Abstract: Formal methods include rigorous specification methods that can render language standards reliable and unambiguous. They also include rigorous testing methods that target well-specified coverage criteria, and formal concepts that help guide debugging tool implementations. Those who say formal methods don’t apply to HPC probably misunderstand formal methods to be some esoteric diversion, and not as a software productivity booster in the sense we describe.
Undoubtedly, HPC correctness is far too complex: there are the accidentally flipping bits, unpredictable floating point rounding, threads that incur a data race, and capricious compilers whose optimizations change results. All these can severely impact overall productivity. Formal approaches are possible for many of these pursuits, while for others they may emerge if one persists, and if there is a community invested in developing them in the long run. A worthwhile direction is to invest in formal methods based pedagogy: not only does this help buy us some time to develop useful formal methods for HPC, but it also gives some hope to save future generations from today’s debugging drudgery. Today’s parallel computing education still only gives lip service to correctness - let alone formal.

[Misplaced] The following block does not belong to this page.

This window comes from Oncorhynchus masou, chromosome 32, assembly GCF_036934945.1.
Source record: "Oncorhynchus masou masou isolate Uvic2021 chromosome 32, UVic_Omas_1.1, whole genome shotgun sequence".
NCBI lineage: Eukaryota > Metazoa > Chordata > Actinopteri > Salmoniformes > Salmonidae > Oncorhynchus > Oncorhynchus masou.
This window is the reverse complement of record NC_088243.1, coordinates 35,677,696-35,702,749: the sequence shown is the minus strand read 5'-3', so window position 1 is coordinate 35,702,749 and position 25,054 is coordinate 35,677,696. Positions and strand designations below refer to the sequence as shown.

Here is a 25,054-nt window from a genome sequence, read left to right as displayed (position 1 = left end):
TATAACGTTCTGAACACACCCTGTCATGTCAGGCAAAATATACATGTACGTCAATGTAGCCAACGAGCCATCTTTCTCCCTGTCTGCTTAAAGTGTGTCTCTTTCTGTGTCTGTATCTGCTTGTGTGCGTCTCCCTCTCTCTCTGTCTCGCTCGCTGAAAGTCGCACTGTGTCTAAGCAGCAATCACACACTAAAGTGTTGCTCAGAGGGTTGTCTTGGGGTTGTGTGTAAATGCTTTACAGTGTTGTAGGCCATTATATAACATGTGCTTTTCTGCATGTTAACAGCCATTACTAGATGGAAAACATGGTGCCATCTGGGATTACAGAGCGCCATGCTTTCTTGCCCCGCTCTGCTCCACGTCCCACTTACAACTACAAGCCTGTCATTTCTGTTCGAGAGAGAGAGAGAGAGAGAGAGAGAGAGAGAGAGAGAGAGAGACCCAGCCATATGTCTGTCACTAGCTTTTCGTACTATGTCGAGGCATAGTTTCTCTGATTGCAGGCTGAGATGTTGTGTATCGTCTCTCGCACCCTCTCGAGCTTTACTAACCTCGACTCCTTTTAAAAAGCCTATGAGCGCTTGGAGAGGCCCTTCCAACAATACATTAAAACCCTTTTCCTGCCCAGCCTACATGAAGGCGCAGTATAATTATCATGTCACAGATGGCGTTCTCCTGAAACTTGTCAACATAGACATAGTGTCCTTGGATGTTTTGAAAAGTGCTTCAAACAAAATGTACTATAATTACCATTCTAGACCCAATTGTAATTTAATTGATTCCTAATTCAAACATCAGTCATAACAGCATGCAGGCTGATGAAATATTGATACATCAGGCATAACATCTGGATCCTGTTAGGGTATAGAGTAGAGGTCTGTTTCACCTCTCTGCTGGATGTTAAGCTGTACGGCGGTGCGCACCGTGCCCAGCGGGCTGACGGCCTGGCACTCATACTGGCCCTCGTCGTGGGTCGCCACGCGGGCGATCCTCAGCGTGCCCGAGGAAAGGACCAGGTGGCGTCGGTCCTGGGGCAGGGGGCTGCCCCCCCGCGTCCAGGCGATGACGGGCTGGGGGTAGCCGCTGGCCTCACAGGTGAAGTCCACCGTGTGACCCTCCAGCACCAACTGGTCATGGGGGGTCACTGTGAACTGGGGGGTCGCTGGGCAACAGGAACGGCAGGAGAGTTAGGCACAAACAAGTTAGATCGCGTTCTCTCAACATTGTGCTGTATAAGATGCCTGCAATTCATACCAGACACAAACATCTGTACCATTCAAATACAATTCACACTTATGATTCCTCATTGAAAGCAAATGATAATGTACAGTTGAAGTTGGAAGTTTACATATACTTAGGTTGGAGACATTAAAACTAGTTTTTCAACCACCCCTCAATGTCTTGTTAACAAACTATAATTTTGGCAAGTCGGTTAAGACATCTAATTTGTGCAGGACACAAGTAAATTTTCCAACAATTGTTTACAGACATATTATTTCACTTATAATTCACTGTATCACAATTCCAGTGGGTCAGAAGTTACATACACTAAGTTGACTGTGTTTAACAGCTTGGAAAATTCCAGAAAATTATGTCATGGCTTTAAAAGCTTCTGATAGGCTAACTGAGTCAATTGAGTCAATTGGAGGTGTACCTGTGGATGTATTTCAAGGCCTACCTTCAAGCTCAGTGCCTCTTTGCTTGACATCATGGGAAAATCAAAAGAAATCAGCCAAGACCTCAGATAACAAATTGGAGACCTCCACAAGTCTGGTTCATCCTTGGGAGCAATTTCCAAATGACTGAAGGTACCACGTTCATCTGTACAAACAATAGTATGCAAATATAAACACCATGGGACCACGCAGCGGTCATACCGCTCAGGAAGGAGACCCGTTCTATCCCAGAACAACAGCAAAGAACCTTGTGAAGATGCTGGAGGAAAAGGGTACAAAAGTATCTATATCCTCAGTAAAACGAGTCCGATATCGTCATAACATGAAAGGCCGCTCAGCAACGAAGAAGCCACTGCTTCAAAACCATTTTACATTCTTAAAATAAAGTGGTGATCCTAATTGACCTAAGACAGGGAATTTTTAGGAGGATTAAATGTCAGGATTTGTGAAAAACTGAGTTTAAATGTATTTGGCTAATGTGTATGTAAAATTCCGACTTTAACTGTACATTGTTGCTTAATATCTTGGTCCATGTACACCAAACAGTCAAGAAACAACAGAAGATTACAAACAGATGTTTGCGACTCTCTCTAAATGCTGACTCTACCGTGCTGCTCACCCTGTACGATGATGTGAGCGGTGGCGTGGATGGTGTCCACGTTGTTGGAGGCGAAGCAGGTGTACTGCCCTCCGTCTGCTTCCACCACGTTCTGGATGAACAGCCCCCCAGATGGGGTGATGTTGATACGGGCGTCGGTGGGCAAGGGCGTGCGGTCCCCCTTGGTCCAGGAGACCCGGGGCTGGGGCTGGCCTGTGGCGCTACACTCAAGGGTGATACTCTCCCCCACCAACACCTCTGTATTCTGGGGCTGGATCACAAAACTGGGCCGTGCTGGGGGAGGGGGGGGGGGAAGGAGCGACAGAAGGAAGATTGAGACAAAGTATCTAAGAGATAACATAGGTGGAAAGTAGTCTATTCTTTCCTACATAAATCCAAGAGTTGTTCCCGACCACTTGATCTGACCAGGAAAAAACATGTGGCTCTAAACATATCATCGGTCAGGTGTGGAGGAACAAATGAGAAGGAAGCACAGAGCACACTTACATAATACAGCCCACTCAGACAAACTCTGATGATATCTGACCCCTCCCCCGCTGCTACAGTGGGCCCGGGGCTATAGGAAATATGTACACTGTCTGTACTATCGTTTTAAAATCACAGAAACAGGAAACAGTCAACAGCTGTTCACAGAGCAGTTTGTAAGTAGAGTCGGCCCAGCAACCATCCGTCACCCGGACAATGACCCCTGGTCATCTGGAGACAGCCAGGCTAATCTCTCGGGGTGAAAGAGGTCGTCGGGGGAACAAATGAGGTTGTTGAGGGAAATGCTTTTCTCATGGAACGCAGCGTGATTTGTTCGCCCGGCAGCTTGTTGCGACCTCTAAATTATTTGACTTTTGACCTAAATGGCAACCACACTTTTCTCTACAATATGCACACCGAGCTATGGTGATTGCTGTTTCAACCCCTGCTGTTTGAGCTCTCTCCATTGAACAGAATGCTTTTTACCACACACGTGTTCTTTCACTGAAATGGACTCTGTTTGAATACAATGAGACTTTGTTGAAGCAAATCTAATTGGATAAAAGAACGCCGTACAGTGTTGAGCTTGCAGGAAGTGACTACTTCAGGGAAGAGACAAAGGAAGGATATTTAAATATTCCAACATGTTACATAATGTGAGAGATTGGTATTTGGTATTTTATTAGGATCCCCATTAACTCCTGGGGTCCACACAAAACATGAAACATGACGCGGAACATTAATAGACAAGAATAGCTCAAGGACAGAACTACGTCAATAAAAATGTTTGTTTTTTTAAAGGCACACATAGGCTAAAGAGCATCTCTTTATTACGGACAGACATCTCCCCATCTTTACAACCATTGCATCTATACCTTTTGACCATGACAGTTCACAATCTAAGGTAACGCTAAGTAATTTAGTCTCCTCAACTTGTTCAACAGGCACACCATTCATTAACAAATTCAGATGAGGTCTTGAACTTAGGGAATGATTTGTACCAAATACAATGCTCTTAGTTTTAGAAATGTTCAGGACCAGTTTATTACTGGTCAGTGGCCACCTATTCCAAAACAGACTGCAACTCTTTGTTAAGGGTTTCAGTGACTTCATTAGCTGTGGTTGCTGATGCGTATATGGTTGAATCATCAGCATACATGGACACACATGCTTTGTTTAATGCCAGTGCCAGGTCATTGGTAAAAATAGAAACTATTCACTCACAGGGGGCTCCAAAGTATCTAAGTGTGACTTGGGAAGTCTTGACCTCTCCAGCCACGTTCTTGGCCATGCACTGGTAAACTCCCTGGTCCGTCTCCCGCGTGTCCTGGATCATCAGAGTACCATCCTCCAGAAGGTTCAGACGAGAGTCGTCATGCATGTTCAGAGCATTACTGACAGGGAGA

My talk will try and present examples of all of this. We will present examples where formal ideas did transition to production-level data race checking tools. I will also present examples where we finished production-level tools for floating-point non-reproducibility in the field, and hope to backfill the formalism eventually.
Eventually, as Rushby says, Formal Methods must “disappear” - be incorporated into standard practice and we don’t see them.
Keynote Speaker 2 (Afternoon Session)